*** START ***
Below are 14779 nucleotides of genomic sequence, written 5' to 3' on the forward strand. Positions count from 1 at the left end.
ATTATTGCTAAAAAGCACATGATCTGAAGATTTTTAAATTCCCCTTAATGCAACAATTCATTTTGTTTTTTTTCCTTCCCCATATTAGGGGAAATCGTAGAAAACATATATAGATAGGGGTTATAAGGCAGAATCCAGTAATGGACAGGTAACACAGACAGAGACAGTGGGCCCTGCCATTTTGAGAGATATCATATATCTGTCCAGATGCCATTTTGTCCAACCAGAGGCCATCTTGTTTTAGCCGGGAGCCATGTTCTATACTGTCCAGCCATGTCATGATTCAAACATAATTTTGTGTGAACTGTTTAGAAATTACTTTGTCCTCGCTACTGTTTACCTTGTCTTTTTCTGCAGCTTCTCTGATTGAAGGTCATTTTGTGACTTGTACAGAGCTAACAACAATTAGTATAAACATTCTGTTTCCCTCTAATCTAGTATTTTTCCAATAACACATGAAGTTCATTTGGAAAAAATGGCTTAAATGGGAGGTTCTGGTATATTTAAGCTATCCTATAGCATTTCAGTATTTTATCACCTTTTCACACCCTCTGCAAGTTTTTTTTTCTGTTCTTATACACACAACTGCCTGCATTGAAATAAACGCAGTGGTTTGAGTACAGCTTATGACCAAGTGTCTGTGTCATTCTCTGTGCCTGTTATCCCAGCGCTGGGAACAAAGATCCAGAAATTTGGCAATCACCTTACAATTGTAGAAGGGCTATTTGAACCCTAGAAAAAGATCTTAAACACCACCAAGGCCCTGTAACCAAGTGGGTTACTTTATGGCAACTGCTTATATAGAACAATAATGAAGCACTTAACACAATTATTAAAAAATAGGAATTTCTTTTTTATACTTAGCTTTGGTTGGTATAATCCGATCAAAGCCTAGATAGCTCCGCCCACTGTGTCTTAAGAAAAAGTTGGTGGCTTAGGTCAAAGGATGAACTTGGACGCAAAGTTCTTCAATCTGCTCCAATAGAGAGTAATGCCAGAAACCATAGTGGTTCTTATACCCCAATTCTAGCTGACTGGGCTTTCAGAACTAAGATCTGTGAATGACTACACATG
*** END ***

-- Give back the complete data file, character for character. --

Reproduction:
Below are 14779 nucleotides of genomic sequence, written 5' to 3' on the forward strand. Positions count from 1 at the left end.
ATTATTGCTAAAAAGCACATGATCTGAAGATTTTTAAATTCCCCTTAATGCAACAATTCATTTTGTTTTTTTTCCTTCCCCATATTAGGGGAAATCGTAGAAAACATATATAGATAGGGGTTATAAGGCAGAATCCAGTAATGGACAGGTAACACAGACAGAGACAGTGGGCCCTGCCATTTTGAGAGATATCATATATCTGTCCAGATGCCATTTTGTCCAACCAGAGGCCATCTTGTTTTAGCCGGGAGCCATGTTCTATACTGTCCAGCCATGTCATGATTCAAACATAATTTTGTGTGAACTGTTTAGAAATTACTTTGTCCTCGCTACTGTTTACCTTGTCTTTTTCTGCAGCTTCTCTGATTGAAGGTCATTTTGTGACTTGTACAGAGCTAACAACAATTAGTATAAACATTCTGTTTCCCTCTAATCTAGTATTTTTCCAATAACACATGAAGTTCATTTGGAAAAAATGGCTTAAATGGGAGGTTCTGGTATATTTAAGCTATCCTATAGCATTTCAGTATTTTATCACCTTTTCACACCCTCTGCAAGTTTTTTTTTCTGTTCTTATACACACAACTGCCTGCATTGAAATAAACGCAGTGGTTTGAGTACAGCTTATGACCAAGTGTCTGTGTCATTCTCTGTGCCTGTTATCCCAGCGCTGGGAACAAAGATCCAGAAATTTGGCAATCACCTTACAATTGTAGAAGGGCTATTTGAACCCTAGAAAAAGATCTTAAACACCACCAAGGCCCTGTAACCAAGTGGGTTACTTTATGGCAACTGCTTATATAGAACAATAATGAAGCACTTAACACAATTATTAAAAAATAGGAATTTCTTTTTTATACTTAGCTTTGGTTGGTATAATCCGATCAAAGCCTAGATAGCTCCGCCCACTGTGTCTTAAGAAAAAGTTGGTGGCTTAGGTCAAAGGATGAACTTGGACGCAAAGTTCTTCAATCTGCTCCAATAGAGAGTAATGCCAGAAACCATAGTGGTTCTTATACCCCAATTCTAGCTGACTGGGCTTTCAGAACTAAGATCTGTGAATGACTACACATG